The bombardier and navigator were awarded the best views of the sky through the large plexiglas nose. The bombardier sat on a type of swiveling stool with the fabled Norden Bombsight before him. The navigator sat off-set to his rear at a small map-filled desk. Both were supplied with defensive .50 caliber machine guns with the Bendix chin turret under the bombardiers control in the G model and onwards. Access to the nose was accomplished through a smallish passage way underneath the main flight deck.


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Specifications for the
Boeing B-17 Flying Fortress
Heavy Bomber


Focus Model: Boeing B-17G Flying Fortress
Country of Origin: United States
Manufacturer: Boeing Company / Douglas Aircraft / Lockheed Vega - USA
Initial Year of Service: 1937
Production: 12,731


Crew: 10


Length: 74.74 ft (22.78 m)
Width: 103.74 ft (31.62 m)
Height: 19.09ft (5.82 m)
Weight (Empty): 36,136 lb (16,391 kg)
Weight (MTOW): 72,003 lb (32,660 kg)


Powerplant: 4 x Wright Cyclone R-1820-97 radial piston engines generating 1,200 hp each.


Maximum Speed: 287 mph (462kmh; 249 kts)
Maximum Range: 2,001 miles (3,220km)
Service Ceiling: 35,597 ft (10,850 m; 6.7 miles)
Rate-of-Climb: 541 feet-per-minute (165 m/min)


Hardpoints: 0
Armament Suite:
STANDARD (Primary Models):
2 x 12.7mm machine guns in powered dorsal turret
1 x 12.7mm machine gun in left-front "cheek" position.
1 x 12.7mm machine gun in right-front "cheek" position.
1 x 12.7mm machine gun in left waist position
1 x 12.7mm machine gun in right waist position
1 x 12.7mm machine gun at radio operator station (removed on later models).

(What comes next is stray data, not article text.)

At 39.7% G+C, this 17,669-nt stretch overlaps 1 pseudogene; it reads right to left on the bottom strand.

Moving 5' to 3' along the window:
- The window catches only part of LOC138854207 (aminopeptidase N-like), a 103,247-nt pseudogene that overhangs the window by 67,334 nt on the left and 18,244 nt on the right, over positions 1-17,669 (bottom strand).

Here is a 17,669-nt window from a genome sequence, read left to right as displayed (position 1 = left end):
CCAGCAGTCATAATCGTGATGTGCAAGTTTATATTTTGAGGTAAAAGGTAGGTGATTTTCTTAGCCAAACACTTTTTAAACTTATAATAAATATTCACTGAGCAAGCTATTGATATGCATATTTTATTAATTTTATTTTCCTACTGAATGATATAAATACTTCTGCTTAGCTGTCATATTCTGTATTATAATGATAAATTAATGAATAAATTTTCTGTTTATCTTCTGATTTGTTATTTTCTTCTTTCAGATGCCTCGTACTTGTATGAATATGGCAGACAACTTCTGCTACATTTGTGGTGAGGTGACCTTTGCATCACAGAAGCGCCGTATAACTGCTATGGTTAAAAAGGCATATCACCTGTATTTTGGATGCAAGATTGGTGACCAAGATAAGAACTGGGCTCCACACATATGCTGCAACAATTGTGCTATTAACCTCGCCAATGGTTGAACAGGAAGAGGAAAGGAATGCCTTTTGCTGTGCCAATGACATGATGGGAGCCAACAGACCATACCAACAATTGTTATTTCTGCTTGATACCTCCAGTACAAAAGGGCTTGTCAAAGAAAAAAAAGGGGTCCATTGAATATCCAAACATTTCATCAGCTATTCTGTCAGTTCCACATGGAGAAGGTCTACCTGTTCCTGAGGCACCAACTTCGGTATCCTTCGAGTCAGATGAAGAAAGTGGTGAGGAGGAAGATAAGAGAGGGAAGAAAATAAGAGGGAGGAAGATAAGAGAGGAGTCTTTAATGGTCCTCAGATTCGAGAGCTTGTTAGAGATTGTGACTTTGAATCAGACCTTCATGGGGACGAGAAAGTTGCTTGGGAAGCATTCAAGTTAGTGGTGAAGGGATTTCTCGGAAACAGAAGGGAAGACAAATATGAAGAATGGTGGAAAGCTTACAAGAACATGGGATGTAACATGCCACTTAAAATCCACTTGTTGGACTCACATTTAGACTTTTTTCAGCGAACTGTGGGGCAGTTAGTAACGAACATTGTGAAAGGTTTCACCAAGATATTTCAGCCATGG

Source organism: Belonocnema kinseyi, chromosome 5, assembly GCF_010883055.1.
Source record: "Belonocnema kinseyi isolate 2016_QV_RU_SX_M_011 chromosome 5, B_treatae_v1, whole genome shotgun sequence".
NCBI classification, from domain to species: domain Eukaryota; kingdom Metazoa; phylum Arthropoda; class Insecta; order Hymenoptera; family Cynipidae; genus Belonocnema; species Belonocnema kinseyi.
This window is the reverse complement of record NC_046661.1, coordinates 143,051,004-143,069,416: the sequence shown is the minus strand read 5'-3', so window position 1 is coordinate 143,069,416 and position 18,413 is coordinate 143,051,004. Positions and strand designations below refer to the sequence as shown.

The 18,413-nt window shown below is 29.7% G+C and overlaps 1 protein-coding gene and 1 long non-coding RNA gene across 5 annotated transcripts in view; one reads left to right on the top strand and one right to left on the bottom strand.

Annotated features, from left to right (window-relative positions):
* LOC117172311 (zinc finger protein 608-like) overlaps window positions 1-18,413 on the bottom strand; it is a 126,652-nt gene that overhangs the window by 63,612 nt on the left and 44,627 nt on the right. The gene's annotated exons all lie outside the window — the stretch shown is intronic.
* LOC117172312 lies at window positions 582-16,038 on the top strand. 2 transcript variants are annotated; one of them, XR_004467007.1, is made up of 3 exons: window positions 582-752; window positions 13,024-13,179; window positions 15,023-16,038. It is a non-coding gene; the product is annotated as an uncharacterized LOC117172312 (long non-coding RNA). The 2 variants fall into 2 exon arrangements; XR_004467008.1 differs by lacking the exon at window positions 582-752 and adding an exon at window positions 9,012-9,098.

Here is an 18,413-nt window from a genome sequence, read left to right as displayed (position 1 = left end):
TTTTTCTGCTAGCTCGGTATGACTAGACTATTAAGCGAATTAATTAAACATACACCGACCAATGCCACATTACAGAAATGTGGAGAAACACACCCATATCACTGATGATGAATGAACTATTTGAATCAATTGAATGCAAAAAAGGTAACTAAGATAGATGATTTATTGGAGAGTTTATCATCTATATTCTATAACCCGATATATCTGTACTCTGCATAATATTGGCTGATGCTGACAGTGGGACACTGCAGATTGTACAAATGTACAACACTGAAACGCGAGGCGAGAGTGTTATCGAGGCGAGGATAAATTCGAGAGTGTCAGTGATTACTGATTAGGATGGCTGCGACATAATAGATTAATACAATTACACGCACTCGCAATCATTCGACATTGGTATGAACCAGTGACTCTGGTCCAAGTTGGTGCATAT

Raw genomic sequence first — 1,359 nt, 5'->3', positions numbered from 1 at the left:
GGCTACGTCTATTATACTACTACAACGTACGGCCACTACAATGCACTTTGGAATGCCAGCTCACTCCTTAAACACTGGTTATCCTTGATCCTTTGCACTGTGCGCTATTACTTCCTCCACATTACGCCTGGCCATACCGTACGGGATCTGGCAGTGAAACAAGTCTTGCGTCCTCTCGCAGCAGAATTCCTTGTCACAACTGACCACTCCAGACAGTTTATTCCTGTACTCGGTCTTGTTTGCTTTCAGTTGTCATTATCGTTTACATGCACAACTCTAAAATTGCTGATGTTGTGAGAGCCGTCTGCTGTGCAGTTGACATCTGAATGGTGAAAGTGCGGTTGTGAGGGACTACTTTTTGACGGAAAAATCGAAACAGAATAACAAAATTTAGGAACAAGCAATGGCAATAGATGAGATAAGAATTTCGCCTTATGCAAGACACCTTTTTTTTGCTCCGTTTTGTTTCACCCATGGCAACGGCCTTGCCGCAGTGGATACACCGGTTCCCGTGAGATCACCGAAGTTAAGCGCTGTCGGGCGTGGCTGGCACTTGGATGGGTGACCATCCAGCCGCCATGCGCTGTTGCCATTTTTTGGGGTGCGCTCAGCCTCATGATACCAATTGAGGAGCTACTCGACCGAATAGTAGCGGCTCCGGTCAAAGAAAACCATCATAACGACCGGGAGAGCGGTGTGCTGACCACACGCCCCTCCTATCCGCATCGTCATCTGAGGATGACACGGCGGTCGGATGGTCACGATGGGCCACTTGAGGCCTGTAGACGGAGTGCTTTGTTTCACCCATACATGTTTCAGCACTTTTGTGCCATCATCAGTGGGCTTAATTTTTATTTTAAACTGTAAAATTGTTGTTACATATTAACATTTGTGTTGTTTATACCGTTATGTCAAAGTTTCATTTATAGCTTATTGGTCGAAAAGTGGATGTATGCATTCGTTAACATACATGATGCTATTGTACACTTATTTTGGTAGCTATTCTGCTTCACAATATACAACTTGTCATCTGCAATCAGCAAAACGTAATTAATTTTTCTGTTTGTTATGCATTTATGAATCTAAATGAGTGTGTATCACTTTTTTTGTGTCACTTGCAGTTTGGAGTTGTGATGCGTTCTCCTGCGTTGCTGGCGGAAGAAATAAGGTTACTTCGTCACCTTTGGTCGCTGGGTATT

2 x 12.7mm machine guns in powered belly turret
2 x 12.7mm machine guns in tail gun position

B-17G (In Addition to Above):
2 x 12.7mm machine guns in powered chin turret

OPTIONAL:
Maximum internal bombload of 7,983 kg (17,600 lbs).


Variants:
Model 299 - Boeing Model Test Aircraft; fitted with 4 x Pratt & Whitney 750hp engines; later lost to an accident attributed to human error.


Y1B-17 - Thirteen ordered for further development; later redesignated to B-17.

Y1B-17A - Engine test aircraft (only one produced); later redesignated to B-17A model.

B-17B - First production model

B-17C - 38 such samples produced and fitted with 4 x Wright Cyclone engines generating 1,200hp each.

B-17D - Similar to C production model to which all existing C models were brought up to D model standard.

B-17E Mass production model; Enlarged tail section.

B-17F - Improved defensive armament

B-17G - Improved variant; Bendix chin turret implemented.

B-17H - Modified air-sea rescue conversions; fitted with rescue equipment.

Fortress I - B-17C models as supplied to the RAF in 1941.

Fortress IIA - B-17E models as supplied to the RAF in 1942.

Fortress III - B-17G models as supplied to the RAF.

F-9C - B-17G models converted for reconnaissance; ten such models utilized.

PB-1W - US Navy / Coast Guard maritime surveillance models of which 24 were utilized.

PB-1G - US Navy / Coast Guard maritime surveillance models of which 16 were utilized.

TB-17H - Modified air-sea rescue conversions; fitted with rescue equipment.


Operators:
Argentina; Bolivia; Brazil; Canada; Colombia; Denmark; Dominican Republic; France; Nazi Germany; Iran; Israel; Japan; Mexico; Nicaragua; Peru; Portugal; South Africa; Taiwan; Soviet Union; Sweden; United Kingdom; United States